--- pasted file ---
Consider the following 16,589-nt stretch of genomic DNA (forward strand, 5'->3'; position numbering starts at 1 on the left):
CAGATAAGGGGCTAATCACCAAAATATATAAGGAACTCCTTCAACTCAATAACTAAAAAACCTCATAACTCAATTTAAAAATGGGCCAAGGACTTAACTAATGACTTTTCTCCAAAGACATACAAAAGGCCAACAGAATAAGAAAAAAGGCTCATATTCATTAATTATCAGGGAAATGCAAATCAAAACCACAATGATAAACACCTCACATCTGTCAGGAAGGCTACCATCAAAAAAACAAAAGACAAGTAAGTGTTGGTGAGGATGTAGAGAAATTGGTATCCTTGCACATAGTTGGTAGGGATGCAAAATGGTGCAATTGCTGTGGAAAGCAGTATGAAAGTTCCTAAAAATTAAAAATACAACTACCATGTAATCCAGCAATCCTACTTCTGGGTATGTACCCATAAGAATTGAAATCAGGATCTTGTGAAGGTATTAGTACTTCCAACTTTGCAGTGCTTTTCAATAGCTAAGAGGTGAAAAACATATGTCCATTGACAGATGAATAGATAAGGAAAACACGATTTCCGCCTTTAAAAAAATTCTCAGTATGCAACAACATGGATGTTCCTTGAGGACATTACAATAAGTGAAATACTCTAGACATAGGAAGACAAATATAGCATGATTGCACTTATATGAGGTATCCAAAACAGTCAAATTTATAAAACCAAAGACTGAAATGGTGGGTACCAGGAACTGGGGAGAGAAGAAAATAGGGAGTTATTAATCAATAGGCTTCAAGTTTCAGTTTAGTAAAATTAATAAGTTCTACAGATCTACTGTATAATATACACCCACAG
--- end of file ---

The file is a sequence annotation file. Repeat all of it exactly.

Consider the following 16,589-nt stretch of genomic DNA (forward strand, 5'->3'; position numbering starts at 1 on the left):
CAGATAAGGGGCTAATCACCAAAATATATAAGGAACTCCTTCAACTCAATAACTAAAAAACCTCATAACTCAATTTAAAAATGGGCCAAGGACTTAACTAATGACTTTTCTCCAAAGACATACAAAAGGCCAACAGAATAAGAAAAAAGGCTCATATTCATTAATTATCAGGGAAATGCAAATCAAAACCACAATGATAAACACCTCACATCTGTCAGGAAGGCTACCATCAAAAAAACAAAAGACAAGTAAGTGTTGGTGAGGATGTAGAGAAATTGGTATCCTTGCACATAGTTGGTAGGGATGCAAAATGGTGCAATTGCTGTGGAAAGCAGTATGAAAGTTCCTAAAAATTAAAAATACAACTACCATGTAATCCAGCAATCCTACTTCTGGGTATGTACCCATAAGAATTGAAATCAGGATCTTGTGAAGGTATTAGTACTTCCAACTTTGCAGTGCTTTTCAATAGCTAAGAGGTGAAAAACATATGTCCATTGACAGATGAATAGATAAGGAAAACACGATTTCCGCCTTTAAAAAAATTCTCAGTATGCAACAACATGGATGTTCCTTGAGGACATTACAATAAGTGAAATACTCTAGACATAGGAAGACAAATATAGCATGATTGCACTTATATGAGGTATCCAAAACAGTCAAATTTATAAAACCAAAGACTGAAATGGTGGGTACCAGGAACTGGGGAGAGAAGAAAATAGGGAGTTATTAATCAATAGGCTTCAAGTTTCAGTTTAGTAAAATTAATAAGTTCTACAGATCTACTGTATAATATACACCCACAG